When listening to Thom Hartmann recently on the Green Renaissance community radio station (94.1 FM), he used the term “mother culture” to describe the comfort that we feel just by living day to day in familiar surroundings. Just as fish are unaware that their environment is water, mother culture wraps us in a warm security blanket and follows us everywhere.
We grew up in the consumer culture. Simply Living members are often the first to see the problems associated with consumerism – too much emphasis on material things, too wasteful, too much advertising, etc. Nevertheless, most of us drive to work, accumulate too much stuff, and enjoy convenient access to an enormous variety of goods and services.
If we seek to change Mother Consumer Culture, we are faced with a challenge: How do we extricate ourselves from the warm, security blanket of convenient access to material things, plus anytime, anywhere access to entertainment on our TV, computer, and smart phone screens? If our goal is to transition from the dominant consumer culture to one that is rooted in our knowledge of ecological systems, we must first understand the economic underpinnings of what has become a global consumer culture.
The global economy is driven largely by transnational corporations that are supported by investment capital from international banks. The global consumer economy is a formidable system, but it is no longer sustainable. Its dependence upon fossil fuels is causing global warming and disruptive climate change. Its commitment to maximizing profit and minimizing labor costs is causing gross income inequality that threatens both middle income and working class wage earners.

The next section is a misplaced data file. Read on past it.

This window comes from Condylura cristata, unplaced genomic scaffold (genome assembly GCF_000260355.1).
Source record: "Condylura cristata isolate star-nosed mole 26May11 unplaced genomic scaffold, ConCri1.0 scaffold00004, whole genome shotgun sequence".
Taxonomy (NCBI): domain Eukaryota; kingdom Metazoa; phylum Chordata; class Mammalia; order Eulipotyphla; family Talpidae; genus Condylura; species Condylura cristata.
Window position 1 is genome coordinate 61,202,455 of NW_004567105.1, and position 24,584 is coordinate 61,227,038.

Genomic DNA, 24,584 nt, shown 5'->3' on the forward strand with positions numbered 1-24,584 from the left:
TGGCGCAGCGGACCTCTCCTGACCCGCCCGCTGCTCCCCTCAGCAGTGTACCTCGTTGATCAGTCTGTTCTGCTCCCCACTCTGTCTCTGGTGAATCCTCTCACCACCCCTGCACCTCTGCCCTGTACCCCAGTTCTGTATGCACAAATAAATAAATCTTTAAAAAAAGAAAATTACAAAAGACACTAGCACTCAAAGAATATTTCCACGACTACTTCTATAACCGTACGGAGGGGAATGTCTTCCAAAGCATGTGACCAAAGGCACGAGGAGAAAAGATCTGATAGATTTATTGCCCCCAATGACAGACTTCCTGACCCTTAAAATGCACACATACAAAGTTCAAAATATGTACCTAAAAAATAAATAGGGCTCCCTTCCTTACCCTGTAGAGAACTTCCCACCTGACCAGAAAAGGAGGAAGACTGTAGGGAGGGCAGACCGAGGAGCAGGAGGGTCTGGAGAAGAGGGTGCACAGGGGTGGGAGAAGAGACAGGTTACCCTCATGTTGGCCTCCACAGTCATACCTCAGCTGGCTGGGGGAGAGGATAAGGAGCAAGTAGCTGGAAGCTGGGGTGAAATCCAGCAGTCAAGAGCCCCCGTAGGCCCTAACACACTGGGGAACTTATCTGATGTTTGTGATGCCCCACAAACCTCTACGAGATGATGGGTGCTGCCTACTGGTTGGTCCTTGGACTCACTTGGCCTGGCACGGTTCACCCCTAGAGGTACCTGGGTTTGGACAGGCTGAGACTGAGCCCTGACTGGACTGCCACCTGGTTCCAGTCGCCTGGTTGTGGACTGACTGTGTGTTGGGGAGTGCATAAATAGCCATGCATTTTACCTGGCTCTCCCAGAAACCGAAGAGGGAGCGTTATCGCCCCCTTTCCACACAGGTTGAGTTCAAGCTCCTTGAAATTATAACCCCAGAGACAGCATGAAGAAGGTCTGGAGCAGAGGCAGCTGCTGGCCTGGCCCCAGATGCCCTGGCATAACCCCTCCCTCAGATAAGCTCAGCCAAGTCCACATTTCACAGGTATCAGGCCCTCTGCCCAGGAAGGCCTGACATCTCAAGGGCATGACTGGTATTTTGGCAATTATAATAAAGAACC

This complex system is failing and requires a major systemic overhaul. To avoid catastrophic climate change, we have only about two decades to: 1) shift to a new grid based on renewable energy; 2) invest in a green infrastructure of buildings, roads, bridges and transit systems; and 3) create a safety net that includes health care, jobs, and income stability for all. All this in the face of an administration that cares little about these issues?
The good news is, as Bernie Sanders says, “change happens from the bottom up, not from the top down.” This is not only true of the “Our Revolution” movement to change our political system, it is true of all systems, and is the way evolution works at all levels. Because we are largely unaware of the economic and financial systems that underlie Mother Consumer Economy, it is not surprising that it is hard to see that a new economy is emerging.
The next economy is emerging in plain sight!
You can see it in the farmers markets, springing up in almost every neighborhood and small town. You can see it in downtown districts that are being revitalized with “buy local” pride. You can see it in the solar panels recently installed on your neighbor’s roof. You can see it in the local craft brew options at your neighborhood bar. You can see it in the urban farm that young men and women created on a vacant lot. You can even see it in those blue recycling bins that will soon grow bigger than their trash bin cousins. These are just some of the new seeds sprouting within the existing economy. Your choices today help them grow until they begin to compete with the older, less sustainable, nonlocal, and fossil fuelish consumer culture. The local economy. The local food movement and “agro-ecology” methods are challenging Big Ag and industrial farming. The local economy movement is keeping more dollars in the community while providing more stable jobs. Locally owned businesses and start-ups are finding new niches from coffee shops with bookstores to vegan-friendly restaurants to co-working spaces for entrepreneurs. Solar energy jobs in Ohio now outnumber coal mining jobs. Wind energy is revitalizing local economies and farming communities in northwest Ohio. Renewable energy is emerging as the clear preference to power the next economy for home owners and businesses.